Title

Long-term statin therapy and CSF cholesterol levels: implications for Alzheimer's disease

UMMS Affiliation

Department of Neurology; Department of Psychiatry; Information Services, Academic Computing Services; Department of Cell Biology; Department of Biochemistry and Molecular Pharmacology

Date

5-30-2009

Document Type

Article

Subjects

Adult; Aged; Alzheimer Disease; Apolipoproteins E; Cholesterol; Female; Heptanoic Acids; Heterozygote; Humans; Hydroxycholesterols; Hydroxymethylglutaryl-CoA Reductase Inhibitors; Male; Middle Aged; Mutation; Pilot Projects; Presenilin-1; Pyrroles; Simvastatin

Disciplines

Life Sciences | Medicine and Health Sciences | Technology and Innovation

Abstract

BACKGROUND/AIMS: It is not yet established whether statins (lipophilic or hydrophilic) reduce the risk of Alzheimer's disease and, if so, by differentially modifying brain lipid levels. Our aim was to assess changes in brain cholesterol metabolism as reflected in the cerebrospinal fluid (CSF) before and after treatment with either atorvastatin or simvastatin.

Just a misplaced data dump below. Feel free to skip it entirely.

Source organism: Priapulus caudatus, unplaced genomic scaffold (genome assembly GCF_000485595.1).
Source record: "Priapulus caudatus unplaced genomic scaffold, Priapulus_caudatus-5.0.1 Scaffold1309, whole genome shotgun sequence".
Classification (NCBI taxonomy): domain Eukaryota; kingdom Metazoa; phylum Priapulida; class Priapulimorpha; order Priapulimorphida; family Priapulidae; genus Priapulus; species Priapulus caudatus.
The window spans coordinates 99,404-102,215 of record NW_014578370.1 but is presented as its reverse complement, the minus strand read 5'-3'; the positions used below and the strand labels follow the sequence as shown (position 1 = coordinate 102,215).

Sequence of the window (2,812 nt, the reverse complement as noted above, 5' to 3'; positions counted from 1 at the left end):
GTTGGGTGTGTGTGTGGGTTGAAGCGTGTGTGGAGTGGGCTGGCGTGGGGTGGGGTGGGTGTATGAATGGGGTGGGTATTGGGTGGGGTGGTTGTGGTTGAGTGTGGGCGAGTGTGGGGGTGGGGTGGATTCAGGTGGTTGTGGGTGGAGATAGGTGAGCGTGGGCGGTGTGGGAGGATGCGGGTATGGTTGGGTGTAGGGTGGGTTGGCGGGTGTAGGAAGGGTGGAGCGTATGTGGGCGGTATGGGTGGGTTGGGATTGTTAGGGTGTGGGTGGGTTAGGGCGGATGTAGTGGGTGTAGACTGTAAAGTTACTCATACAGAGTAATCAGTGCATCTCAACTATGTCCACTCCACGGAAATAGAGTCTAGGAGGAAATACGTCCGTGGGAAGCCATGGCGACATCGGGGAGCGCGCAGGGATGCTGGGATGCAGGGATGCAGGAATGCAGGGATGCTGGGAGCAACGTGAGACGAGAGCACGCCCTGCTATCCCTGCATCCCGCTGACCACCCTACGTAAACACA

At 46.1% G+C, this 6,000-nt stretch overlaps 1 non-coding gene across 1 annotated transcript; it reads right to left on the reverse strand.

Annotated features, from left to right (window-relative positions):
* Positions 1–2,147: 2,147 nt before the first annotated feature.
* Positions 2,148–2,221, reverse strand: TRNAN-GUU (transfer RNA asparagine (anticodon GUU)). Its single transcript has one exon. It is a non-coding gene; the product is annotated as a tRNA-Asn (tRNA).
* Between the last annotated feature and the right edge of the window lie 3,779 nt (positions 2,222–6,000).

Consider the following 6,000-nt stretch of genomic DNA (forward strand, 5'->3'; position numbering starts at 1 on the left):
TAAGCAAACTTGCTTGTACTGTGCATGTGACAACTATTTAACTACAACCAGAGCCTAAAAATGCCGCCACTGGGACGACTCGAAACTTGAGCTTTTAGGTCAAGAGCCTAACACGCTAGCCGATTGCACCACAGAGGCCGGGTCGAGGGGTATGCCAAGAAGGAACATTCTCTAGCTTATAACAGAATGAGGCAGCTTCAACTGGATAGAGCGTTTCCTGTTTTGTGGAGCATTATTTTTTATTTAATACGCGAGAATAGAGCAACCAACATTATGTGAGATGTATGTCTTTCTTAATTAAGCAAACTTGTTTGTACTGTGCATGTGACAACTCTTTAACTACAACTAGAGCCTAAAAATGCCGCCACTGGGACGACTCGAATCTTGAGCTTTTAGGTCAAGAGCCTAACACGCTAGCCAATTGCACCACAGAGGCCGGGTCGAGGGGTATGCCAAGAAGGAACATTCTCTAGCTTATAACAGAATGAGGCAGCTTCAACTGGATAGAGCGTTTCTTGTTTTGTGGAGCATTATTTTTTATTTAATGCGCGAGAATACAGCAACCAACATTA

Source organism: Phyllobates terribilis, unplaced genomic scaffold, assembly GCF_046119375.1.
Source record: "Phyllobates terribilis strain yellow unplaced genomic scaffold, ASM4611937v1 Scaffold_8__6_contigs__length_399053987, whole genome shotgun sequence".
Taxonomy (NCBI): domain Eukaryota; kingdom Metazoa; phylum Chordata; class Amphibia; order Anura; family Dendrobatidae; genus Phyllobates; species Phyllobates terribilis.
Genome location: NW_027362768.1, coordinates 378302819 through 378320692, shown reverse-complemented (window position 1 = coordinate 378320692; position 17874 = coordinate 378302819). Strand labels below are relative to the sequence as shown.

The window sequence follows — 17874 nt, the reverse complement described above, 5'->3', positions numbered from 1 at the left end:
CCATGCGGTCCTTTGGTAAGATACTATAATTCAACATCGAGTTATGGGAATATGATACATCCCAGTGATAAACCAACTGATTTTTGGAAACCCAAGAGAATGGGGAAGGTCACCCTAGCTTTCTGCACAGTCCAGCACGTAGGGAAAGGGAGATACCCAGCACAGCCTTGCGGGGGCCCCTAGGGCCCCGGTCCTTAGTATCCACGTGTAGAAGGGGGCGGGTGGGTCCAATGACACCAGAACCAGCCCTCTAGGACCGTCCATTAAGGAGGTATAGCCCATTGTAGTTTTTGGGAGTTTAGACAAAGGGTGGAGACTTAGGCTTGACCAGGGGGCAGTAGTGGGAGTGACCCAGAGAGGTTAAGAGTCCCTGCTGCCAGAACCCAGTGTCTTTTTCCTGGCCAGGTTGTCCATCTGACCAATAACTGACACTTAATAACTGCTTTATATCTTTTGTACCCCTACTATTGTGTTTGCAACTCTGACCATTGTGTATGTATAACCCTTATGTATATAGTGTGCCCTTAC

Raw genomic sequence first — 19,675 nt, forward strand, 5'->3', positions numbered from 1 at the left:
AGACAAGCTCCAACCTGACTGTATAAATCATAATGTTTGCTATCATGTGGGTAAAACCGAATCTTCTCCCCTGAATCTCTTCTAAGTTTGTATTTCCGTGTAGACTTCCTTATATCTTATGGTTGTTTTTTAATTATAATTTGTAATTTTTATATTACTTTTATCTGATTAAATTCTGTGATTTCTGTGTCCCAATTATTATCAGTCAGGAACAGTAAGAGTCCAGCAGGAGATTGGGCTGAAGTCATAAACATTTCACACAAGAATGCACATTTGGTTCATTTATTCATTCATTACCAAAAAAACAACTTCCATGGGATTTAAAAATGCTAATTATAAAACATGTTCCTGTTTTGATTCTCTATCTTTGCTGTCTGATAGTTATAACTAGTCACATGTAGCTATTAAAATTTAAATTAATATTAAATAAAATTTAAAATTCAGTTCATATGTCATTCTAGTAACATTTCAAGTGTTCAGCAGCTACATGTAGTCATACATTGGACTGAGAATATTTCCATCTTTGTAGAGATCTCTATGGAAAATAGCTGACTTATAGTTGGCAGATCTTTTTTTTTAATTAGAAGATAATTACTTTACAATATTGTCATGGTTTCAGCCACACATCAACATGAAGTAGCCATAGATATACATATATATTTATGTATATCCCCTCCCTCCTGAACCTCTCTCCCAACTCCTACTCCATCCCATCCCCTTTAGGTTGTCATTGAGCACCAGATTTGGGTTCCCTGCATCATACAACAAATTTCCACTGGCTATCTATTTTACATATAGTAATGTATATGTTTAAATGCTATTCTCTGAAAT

METHODS: We carried out a longitudinal analysis of CSF cholesterol, lathosterol and 24(S)-hydroxycholesterol before and after treatment with maximum doses of statins in 10 asymptomatic subjects, 8 of whom were heterozygous for apolipoprotein E epsilon4, and in 6 presymptomatic PS1 subjects.

RESULTS: Statins initially reduced CSF lathosterol cholesterol and 24(S)-hydroxycholesterol in both PS1 and non-PS1 subjects reaching a nadir at 6-7 months, followed by a return to baseline at 15 months with an overshoot at 2 years, tending to return to baseline thereafter.

CONCLUSIONS: Possible long-term protective effects of statins are not likely largely related to the temporally-dependent biphasic effects of statin therapy upon the magnitude and direction of changes in CSF lipid levels and their subsequent return to baseline levels.

Rights and Permissions

Citation: Dement Geriatr Cogn Disord. 2009;27(6):519-24. Epub 2009 May 29. Link to article on publisher's site

Related Resources

Link to Article in PubMed

PubMed ID

19478483